DR RADICA MAHASE
It’s the 21st century and yet there are people in TT who believe that children with disabilities (including those with special educational needs) cannot achieve academic excellence.
We live in a time when technology surrounds us, the age of the cellphone, when information is available literally at our fingertips, yet there are people who believe that you cannot and should not bother to teach children with disabilities. That they will not be able to learn and excel like "normal" children. It is both sad and frustrating when some parents speak about their children’s experiences in school.
In one case recently, a parent was told by her ten-year-old son’s teacher that he should “stop attending online classes and learn a trade because he just doesn’t have the brain to do the online work.” The teacher admitted that she doesn’t know about “dem kind of children.”
When the matter was reported to the principal, the principal supported the teacher’s comments and said, “My school isn’t for children like your son. I only want children who want to learn, children who can get top marks, and your son is not in that category. If he writes SEA he might not pass and then the school’s records will be affected, because we accustomed getting 100 per cent passes and most of our students pass for prestige schools.” Theses were the words of a principal of a government-assisted primary school.
Our archaic, ineffective, poorly managed education system has continued to perpetuate the idea that children with disabilities cannot excel academically. This perception has continued to the point where, when a child with a disability excels at any academic level (passes SEA or obtains CSEC passes), this is celebrated as the exception, as if the child was never expected to reach that level, much less excel.
The fact that, in the 21st century, there are some teachers and principals who still believe that children with disabilities cannot learn is a measure of the extent to which our education system has failed and continues to fail. For those teachers and principals who believe that, let’s set the record straight:
*Every child, disability and all, is capable of learning. You just have to be creative in how you teach them. Old-fashioned teaching methods (cramming and regurgitating) will not work for many children, especially those with learning disabilities.
*Children learn at their own pace. Our education system does not cater for individual learning styles and teachers are restricted because they have a curriculum to complete in a specific time frame. If the child cannot keep up with the pace or the curriculum this is reflective of the inadequacies of the teaching system, not of the child’s ability to learn. It is therefore unfair and inappropriate that a teacher should say that the child is incapable of learning.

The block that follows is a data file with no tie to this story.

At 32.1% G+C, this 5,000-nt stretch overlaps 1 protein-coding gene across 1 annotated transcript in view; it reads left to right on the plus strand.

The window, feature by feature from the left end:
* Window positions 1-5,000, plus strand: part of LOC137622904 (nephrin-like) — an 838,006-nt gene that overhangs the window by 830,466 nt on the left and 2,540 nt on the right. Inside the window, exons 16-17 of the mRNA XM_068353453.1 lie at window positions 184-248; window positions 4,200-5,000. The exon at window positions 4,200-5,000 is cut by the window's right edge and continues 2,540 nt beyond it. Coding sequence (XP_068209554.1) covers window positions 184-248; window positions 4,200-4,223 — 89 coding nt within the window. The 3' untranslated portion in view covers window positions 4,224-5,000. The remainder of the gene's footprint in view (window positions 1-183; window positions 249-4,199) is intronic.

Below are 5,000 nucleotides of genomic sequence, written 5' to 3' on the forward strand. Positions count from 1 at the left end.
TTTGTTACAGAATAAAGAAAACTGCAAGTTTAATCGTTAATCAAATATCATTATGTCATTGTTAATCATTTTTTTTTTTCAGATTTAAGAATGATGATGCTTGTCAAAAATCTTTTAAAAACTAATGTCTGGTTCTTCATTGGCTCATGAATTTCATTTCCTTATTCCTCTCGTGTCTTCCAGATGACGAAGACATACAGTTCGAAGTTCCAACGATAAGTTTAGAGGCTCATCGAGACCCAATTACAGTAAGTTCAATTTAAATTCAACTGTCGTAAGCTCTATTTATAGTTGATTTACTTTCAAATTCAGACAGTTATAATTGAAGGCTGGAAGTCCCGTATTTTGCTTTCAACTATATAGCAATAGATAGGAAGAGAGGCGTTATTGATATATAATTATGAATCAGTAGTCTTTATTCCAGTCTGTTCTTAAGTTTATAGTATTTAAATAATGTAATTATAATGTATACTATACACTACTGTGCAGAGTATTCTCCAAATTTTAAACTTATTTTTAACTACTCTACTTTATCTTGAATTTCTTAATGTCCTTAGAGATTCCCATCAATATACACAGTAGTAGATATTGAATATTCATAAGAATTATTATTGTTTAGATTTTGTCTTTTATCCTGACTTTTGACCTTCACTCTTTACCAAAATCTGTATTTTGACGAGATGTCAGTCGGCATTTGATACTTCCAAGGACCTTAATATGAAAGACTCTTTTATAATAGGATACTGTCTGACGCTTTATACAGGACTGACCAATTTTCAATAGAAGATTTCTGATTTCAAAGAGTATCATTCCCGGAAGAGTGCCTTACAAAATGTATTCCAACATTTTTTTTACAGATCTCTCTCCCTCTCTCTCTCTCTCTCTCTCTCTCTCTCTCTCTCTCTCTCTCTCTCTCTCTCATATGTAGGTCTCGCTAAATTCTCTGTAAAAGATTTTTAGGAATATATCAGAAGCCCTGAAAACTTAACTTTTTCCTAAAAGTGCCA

*Every child is different, with individual strengths and weaknesses. It is wrong to say a child cannot learn or excel academically when they are not given sufficient opportunity to develop their strengths and when teachers focus on their weaknesses only.
With this in mind, how can teachers and principals help children to achieve academic excellence?
First, by ensuring that the learning environment, whether physical or online, is conducive to learning. That means providing a caring, friendly, comfortable learning space where students, regardless of abilities, are encouraged to learn, to do their best. It also means not judging those with disabilities and assuming that they cannot learn, much less excel.
Secondly, rather than cut down students with disabilities, empower them. Teach other students to understand and include them. No child should have to hear a teacher say, “You cannot learn.. No parents should have to hear a teacher say, “Your child cannot learn.”
It may be a difficult journey, given all the duties that teachers are expected to preform, but it is unfair to focus only on the "bright children" – surely the "bright children" might excel anyway, so why not also focus on those who need the extra attention?
Thirdly, both teachers and principals, become advocates for your students with disabilities. Teachers can speak up about what their students need to excel in the classroom. Principals can push for training and development and resources which would support their teachers in the classrooms. Principals can educate teachers who believe that children with disabilities cannot learn and guide them into becoming better teachers.
Every year, all over the world, we see children with disabilities who excel academically; your student can also be one of those. Remember, in the words of the American philosopher Sidney Hook, “Everyone who remembers his own education remembers teachers, not methods and techniques. The teacher is the heart of the educational system.”
Dr Radica Mahase is the founder/director of Support Autism T&T